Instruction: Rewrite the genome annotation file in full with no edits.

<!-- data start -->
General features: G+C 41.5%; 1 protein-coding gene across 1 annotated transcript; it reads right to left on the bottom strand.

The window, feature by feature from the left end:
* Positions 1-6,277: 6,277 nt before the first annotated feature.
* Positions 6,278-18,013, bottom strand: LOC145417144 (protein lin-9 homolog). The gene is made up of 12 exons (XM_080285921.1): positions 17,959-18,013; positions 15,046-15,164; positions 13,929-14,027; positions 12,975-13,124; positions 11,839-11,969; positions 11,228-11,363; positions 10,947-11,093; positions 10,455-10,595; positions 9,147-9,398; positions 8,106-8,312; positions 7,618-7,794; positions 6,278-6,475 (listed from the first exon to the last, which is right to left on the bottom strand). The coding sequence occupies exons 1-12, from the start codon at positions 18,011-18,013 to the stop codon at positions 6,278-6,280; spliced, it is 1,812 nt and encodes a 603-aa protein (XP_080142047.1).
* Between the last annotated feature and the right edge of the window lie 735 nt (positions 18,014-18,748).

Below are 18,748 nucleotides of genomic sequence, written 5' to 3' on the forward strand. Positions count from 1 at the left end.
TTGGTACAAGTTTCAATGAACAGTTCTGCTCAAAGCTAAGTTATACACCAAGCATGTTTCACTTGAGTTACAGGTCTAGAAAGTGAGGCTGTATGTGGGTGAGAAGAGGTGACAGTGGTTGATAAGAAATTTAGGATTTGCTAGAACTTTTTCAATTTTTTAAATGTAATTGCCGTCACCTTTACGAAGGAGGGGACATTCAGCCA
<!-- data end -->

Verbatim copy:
General features: G+C 41.5%; 1 protein-coding gene across 1 annotated transcript; it reads right to left on the bottom strand.

The window, feature by feature from the left end:
* Positions 1-6,277: 6,277 nt before the first annotated feature.
* Positions 6,278-18,013, bottom strand: LOC145417144 (protein lin-9 homolog). The gene is made up of 12 exons (XM_080285921.1): positions 17,959-18,013; positions 15,046-15,164; positions 13,929-14,027; positions 12,975-13,124; positions 11,839-11,969; positions 11,228-11,363; positions 10,947-11,093; positions 10,455-10,595; positions 9,147-9,398; positions 8,106-8,312; positions 7,618-7,794; positions 6,278-6,475 (listed from the first exon to the last, which is right to left on the bottom strand). The coding sequence occupies exons 1-12, from the start codon at positions 18,011-18,013 to the stop codon at positions 6,278-6,280; spliced, it is 1,812 nt and encodes a 603-aa protein (XP_080142047.1).
* Between the last annotated feature and the right edge of the window lie 735 nt (positions 18,014-18,748).

Below are 18,748 nucleotides of genomic sequence, written 5' to 3' on the forward strand. Positions count from 1 at the left end.
TTGGTACAAGTTTCAATGAACAGTTCTGCTCAAAGCTAAGTTATACACCAAGCATGTTTCACTTGAGTTACAGGTCTAGAAAGTGAGGCTGTATGTGGGTGAGAAGAGGTGACAGTGGTTGATAAGAAATTTAGGATTTGCTAGAACTTTTTCAATTTTTTAAATGTAATTGCCGTCACCTTTACGAAGGAGGGGACATTCAGCCA